Australia: Most of the unconventional gas in Australia comes from coal-seam gas reservoirs located in the Queensland province, but that could be poised to change. In 2018, the Northern Territory government lifted its moratorium against hydraulic fracturing, and promising plays, such as the Beetaloo Basin, are now being developed. Although operational challenges exist, such as hole stability during the drilling process, the basin shows tremendous potential. Building on the success of the knowledge transfer occurring in the US, in November of 2019, the first International URTeC was held in the city of Brisbane. I was fortunate to attend this inaugural conference and learn more about the unique shale basins in Australia and the Asia Pacific.
Argentina: According to the EIA, production from the Vaca Muerta formation accounts for approximately 23% of Argentina’s total gross natural gas production, although only 4% of its acreage is currently in development. Through the continued development of the Vaca Muerta, Argentina has the potential to become less dependent on imports and strengthen its economy. While political uncertainty and obstacles to getting the products to market remain, a steady focus on understanding the reservoirs, developing techniques for drilling and completion efficiencies, and driving down costs must carry on. Over the past year, I have traveled to Argentina to visit with active operators in the Vaca Muerta to understand what SPE can do to help them advance their technical understanding. With our extensive knowledge base, our support can ensure they quickly ascend the learning curve by studying the successes and failures in other global basins. This month, in conjunction with the SPEI Board of Directors meeting in Buenos Aires, the SPE Technical Directors are engaging with local operators and service providers in a one-day strategic discussion on the technical challenges of the Vaca Muerta and what state-of-the-art technologies and processes could have application. Then in November, there will be an URTeC event in Buenos Aires to bring together more disciplines to strengthen the knowledge transfer even further.
There are many pieces of this unconventional puzzle that remain unsolved. In the January issue of JPT, SPE’s Technical Director for Reservoir, Dr. Erdal Ozkan, said he believes the industry has placed so much focus on drilling and completions that it has neglected the advancement of reservoir technologies. In that same JPT, our Technical Director for Completions, Terry Palisch, said, “as the unconventional space matures, both problems and solutions are becoming more complex” and “we’re just trying to figure out how do we go from 10 to 15% recovery in a sustainable manner.”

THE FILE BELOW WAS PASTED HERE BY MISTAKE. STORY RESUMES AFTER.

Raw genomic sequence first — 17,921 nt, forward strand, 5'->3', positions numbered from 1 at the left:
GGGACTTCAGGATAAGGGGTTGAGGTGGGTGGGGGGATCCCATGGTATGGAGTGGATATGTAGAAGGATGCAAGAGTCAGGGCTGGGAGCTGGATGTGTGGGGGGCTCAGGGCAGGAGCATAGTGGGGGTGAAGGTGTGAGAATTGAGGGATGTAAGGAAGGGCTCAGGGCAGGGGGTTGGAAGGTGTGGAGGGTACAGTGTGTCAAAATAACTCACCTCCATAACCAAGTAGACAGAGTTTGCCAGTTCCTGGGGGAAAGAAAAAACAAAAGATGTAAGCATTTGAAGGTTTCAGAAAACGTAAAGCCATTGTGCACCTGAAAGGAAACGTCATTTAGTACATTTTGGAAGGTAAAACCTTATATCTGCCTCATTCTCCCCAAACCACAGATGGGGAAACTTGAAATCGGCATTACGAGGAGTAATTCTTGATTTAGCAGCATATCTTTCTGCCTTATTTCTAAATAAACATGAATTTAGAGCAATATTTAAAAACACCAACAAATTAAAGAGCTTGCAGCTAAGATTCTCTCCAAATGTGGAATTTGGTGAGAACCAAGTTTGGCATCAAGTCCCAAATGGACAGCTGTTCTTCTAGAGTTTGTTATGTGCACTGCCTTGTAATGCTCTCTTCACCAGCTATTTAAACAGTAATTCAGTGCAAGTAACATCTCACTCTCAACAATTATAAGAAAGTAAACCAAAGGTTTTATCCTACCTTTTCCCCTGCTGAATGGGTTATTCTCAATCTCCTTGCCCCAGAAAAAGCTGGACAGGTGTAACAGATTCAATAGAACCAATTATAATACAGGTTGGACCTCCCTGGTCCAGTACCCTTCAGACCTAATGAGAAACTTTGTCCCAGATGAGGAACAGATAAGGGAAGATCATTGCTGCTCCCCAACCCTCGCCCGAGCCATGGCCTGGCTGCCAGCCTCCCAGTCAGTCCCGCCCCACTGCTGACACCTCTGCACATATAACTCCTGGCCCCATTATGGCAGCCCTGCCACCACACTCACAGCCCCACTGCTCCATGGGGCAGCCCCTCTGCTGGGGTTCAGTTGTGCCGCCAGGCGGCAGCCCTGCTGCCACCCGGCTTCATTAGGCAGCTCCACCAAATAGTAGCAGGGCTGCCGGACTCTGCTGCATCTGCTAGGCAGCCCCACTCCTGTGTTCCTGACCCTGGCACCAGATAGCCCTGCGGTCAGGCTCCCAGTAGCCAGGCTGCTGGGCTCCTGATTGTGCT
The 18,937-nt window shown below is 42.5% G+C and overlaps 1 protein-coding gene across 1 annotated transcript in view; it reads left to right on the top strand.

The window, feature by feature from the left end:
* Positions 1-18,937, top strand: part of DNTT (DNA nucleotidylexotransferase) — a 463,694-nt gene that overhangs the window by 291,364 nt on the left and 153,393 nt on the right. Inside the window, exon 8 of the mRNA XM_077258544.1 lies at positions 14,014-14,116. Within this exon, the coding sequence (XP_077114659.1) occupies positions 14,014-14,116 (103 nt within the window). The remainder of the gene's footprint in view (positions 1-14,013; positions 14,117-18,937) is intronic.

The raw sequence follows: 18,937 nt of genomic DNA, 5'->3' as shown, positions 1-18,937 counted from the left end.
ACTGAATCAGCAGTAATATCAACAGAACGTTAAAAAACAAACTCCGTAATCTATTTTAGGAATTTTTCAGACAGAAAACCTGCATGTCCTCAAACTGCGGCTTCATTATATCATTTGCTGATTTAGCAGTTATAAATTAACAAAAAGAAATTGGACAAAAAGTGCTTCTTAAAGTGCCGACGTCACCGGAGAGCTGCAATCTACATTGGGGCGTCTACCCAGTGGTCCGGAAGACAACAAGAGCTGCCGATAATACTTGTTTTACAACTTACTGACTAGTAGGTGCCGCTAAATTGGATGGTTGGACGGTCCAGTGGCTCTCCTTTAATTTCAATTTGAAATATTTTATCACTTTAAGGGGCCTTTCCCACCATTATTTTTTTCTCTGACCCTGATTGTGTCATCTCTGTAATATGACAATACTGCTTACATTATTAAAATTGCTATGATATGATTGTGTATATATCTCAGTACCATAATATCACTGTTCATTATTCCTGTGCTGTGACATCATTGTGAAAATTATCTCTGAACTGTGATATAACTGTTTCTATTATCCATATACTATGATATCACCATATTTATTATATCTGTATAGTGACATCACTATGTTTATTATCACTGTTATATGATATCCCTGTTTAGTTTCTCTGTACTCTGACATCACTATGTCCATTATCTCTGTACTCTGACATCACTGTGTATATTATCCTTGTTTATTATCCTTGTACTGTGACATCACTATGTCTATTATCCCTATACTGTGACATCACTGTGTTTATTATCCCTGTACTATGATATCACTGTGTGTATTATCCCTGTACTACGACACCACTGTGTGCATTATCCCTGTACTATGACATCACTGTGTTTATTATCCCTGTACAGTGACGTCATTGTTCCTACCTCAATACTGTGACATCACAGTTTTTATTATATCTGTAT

As an industry, we need to eliminate the mindset of “if it is not invented here, it won’t work.” We need to stop developing in geographical silos and become open to the potential that there may be lessons to learn from other basins around the world. We also need to stop operating in functional silos. The process of extracting hydrocarbons from complex reservoirs requires a relentless collaboration between operators, service providers, and members of the academic community. It is about more than just submitting papers to OnePetro in hopes that our members will find the content. We must hold events in these developing basins and proactively provide our members with the latest technology and applications to be successful.
Being a member of SPE allows us to think bigger, far beyond generating cash flow and shareholder returns. We are a part of the energy solution that will eliminate energy poverty and increase the global standard of living. The unconventional shales are a significant part of us being able to deliver that solution. We all need to work together to eliminate these steep learning curves so that no one starts near the bottom. It all begins with proactively and openly collecting, disseminating, and exchanging technical knowledge.